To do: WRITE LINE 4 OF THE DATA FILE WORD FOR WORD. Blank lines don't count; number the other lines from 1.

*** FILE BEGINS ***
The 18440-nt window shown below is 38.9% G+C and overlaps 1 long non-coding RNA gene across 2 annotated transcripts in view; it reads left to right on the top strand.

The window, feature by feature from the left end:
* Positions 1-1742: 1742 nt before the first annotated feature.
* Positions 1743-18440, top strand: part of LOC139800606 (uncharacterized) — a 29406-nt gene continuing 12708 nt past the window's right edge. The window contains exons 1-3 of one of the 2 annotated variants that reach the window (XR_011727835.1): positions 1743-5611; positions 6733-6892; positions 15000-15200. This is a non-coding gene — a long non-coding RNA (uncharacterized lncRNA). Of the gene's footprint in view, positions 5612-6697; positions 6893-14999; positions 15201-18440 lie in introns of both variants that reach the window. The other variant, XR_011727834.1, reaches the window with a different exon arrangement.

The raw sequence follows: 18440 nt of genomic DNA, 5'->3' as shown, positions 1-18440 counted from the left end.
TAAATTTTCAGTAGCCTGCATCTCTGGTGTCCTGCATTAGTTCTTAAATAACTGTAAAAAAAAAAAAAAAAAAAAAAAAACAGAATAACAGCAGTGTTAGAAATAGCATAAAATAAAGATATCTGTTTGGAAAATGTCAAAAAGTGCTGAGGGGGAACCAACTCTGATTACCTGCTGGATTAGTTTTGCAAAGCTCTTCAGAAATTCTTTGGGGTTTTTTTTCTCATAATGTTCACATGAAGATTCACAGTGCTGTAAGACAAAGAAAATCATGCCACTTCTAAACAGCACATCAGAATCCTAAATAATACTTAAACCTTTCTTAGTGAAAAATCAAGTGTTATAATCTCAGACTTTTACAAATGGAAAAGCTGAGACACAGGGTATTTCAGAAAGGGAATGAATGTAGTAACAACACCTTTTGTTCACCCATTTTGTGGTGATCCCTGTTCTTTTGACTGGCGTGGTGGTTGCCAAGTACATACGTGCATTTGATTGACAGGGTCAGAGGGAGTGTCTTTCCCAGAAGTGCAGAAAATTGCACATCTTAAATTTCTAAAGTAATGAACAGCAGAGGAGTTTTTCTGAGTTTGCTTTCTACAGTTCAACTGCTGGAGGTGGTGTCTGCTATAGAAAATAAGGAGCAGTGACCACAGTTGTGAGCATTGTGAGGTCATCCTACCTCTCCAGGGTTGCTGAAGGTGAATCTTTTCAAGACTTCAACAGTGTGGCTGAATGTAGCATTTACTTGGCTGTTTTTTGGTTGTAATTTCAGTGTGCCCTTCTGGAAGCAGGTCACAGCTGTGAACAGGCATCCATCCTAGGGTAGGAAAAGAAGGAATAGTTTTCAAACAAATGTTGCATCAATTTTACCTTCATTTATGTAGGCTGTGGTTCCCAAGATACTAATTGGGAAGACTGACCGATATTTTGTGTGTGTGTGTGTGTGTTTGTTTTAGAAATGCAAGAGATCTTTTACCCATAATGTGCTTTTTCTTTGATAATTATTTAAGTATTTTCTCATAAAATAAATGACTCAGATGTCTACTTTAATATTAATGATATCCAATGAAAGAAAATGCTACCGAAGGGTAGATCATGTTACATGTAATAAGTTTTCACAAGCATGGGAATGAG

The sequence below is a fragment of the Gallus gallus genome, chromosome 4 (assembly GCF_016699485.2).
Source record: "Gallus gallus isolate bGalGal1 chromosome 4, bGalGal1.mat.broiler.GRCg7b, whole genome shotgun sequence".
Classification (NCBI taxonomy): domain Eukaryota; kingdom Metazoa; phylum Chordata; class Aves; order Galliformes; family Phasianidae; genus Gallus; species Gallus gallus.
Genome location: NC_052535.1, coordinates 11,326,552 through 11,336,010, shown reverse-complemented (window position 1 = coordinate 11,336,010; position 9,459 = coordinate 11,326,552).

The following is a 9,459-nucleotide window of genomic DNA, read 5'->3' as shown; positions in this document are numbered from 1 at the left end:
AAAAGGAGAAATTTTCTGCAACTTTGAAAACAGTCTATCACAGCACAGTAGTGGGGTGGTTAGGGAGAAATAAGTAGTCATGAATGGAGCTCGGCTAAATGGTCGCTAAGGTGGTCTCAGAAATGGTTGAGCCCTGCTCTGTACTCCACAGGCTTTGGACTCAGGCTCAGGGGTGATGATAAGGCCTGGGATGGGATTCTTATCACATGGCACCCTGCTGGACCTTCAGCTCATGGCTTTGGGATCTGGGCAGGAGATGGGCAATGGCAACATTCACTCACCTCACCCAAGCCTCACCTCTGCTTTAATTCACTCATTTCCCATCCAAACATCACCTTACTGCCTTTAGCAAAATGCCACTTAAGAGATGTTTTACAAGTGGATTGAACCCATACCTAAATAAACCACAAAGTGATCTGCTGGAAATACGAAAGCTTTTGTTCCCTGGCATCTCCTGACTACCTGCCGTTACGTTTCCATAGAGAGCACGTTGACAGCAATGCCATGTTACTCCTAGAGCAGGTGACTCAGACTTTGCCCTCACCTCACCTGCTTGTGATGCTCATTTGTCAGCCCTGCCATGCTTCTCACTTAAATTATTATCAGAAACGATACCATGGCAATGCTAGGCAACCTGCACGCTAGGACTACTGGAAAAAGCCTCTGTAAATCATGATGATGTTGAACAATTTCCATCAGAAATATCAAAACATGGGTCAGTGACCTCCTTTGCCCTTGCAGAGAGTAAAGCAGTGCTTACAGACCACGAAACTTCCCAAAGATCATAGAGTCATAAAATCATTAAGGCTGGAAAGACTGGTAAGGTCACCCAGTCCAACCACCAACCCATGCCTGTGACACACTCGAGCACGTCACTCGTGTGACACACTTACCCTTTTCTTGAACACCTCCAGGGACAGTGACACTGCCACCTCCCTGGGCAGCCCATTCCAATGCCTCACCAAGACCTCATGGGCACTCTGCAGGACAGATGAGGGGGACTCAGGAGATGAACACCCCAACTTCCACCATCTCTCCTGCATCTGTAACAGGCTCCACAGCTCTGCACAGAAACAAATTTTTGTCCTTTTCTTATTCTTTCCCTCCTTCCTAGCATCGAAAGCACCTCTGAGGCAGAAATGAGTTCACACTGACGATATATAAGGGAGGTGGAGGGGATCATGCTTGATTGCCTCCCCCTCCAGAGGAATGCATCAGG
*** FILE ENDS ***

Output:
* Positions 1743-18440, top strand: part of LOC139800606 (uncharacterized) — a 29406-nt gene continuing 12708 nt past the window's right edge. The window contains exons 1-3 of one of the 2 annotated variants that reach the window (XR_011727835.1): positions 1743-5611; positions 6733-6892; positions 15000-15200. This is a non-coding gene — a long non-coding RNA (uncharacterized lncRNA). Of the gene's footprint in view, positions 5612-6697; positions 6893-14999; positions 15201-18440 lie in introns of both variants that reach the window. The other variant, XR_011727834.1, reaches the window with a different exon arrangement.